The mechanisms underlying poor immunological outcomes during therapy are not clear. In the context of untreated HIV infection, immune activation—as measured by coexpression of CD38 and HLA-DR on T cells—is a strong and independent predictor of CD4+ cell loss and disease progression [22, 23]. This appears also to be true in the context of effective therapy [24, 25]. Other factors, such as thymic dysfunction , loss of gut mucosal integrity , T cell proliferation defects [28, 29], irreversible changes to the lymphoid infrastructure , and/or persistent viral replication [31, 32], may be involved. Careful biological assessment of those individuals with persistently low CD4+ cell counts during therapy is ongoing.
There are several limitations to this study that deserve mention. First, inclusion in the study was limited to patients who were able to maintain HIV RNA levels <1000 copies/mL for 4 years; thus, generalizability of results is limited to patients who achieve this degree of viral suppression. Second, the level of detection for the viral load assays used in clinical practice decreased over time, thus complicating our blip analysis. The fact that blips were more strongly associated with CD4+ cell count increases during the first 4 years of treatment than during the rest of the study period may reflect the fact that only high-level blips (HIV RNA level, >400 copies/mL) were detectable during that time. Third, we used an expansive definition for viral suppression, allowing patients to remain in the analysis if their plasma HIV RNA levels remained <1000 copies/mL. This was done because of the lack of certainty regarding the clinical significance of intermittent viremia . In multivariable analysis, the frequency of blips had no impact on CD4+ cell count changes (after year 4), although the changing performance characteristics of the viral load assays may have influenced these findings. Only a small number of patients had persistent low-level viremia at each visit, and the outcomes in these patients were not appreciably different from those in the entire cohort. Fourth, many patients initiated therapy with an unboosted pro-tease inhibitor, which is no longer considered to be the standard of care. It is unlikely, however, that the type of regimen used had a dramatic impact on outcomes, because patients were selected on the basis of viral load, and the level of residual viremia (among those with undetectable plasma HIV RNA levels) does not vary by regimen type .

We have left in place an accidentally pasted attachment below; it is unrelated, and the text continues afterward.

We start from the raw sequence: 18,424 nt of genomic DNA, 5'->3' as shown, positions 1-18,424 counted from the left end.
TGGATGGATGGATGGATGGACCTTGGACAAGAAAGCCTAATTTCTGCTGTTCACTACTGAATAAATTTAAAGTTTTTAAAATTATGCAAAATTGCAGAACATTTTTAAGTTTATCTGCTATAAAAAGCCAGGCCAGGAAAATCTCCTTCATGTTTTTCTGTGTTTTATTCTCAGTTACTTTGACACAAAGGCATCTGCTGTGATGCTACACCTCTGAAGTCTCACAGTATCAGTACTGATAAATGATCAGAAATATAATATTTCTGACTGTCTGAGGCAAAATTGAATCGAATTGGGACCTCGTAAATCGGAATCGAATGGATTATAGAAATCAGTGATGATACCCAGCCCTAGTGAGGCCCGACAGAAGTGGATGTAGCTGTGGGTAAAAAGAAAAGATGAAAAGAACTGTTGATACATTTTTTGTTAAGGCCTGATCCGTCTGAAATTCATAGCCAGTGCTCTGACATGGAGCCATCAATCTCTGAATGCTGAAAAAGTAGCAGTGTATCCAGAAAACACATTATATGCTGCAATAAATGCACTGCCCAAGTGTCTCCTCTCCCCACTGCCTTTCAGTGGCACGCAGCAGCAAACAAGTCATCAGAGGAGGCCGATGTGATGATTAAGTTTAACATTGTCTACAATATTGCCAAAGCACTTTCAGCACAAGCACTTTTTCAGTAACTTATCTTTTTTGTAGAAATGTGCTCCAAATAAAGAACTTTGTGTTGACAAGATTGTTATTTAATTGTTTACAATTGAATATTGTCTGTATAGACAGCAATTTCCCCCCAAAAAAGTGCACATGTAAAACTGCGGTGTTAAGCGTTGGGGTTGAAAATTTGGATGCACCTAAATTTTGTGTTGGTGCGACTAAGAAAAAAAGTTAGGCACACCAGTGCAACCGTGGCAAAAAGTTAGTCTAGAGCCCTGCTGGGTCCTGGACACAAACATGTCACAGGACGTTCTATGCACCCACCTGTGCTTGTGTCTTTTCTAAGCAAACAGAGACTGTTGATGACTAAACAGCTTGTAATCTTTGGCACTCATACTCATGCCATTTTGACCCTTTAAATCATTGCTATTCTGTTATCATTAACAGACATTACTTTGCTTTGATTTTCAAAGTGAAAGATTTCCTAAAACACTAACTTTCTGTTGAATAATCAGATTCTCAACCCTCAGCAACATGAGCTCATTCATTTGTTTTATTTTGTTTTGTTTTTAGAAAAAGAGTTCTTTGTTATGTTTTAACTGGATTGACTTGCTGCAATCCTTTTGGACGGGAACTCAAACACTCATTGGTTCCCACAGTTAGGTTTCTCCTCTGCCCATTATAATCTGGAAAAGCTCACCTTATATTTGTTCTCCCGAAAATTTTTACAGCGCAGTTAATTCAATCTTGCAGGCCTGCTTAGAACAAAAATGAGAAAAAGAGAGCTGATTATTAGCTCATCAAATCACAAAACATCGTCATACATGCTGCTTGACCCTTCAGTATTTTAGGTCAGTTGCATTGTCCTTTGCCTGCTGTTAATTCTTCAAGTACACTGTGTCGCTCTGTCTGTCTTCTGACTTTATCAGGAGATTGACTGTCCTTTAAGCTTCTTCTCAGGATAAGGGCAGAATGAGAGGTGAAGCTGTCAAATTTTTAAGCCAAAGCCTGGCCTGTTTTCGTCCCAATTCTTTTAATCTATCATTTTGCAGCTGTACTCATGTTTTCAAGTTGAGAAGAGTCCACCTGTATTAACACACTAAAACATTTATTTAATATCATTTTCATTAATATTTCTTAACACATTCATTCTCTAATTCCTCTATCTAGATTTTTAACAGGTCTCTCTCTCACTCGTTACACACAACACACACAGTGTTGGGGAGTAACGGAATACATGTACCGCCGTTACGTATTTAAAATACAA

In conclusion, patients who delay therapy until their CD4+ cell count decreases to <200 cells/mm3 may not achieve a normal CD4+ cell count, even after >10 years of otherwise effective therapy. A clear subset of individuals who do not achieve a normal CD4+ cell count by year 4 exhibit evidence of a plateau and may not be able to achieve a normal CD4+ cell count without other interventions. These individuals likely remain at risk for developing significant non–AIDS-related events —an issue that we were not powered to address in this study. Depending on the mechanism for these suboptimal immunological outcomes, novel immune-based therapeutic approaches may be necessary to restore immunocompetence in these individuals.
Financial support. Centers for AIDS Research (CFAR) at University of California, San Francisco (UCSF; AI27763 and MH59037), University of Alabama at Birmingham (AI027767), and Case Western Reserve University (CFAR AI-36219); Network of Integrated Clinical Systems (AI067039); the UCSF Clinical and Translational Institute (UL1 RR02413101); National Institute of Allergy and Infectious Diseases (AI071713 and AI41531); and the Mary Fisher CARE Fund.
Potential conflicts of interest. All authors: no conflicts.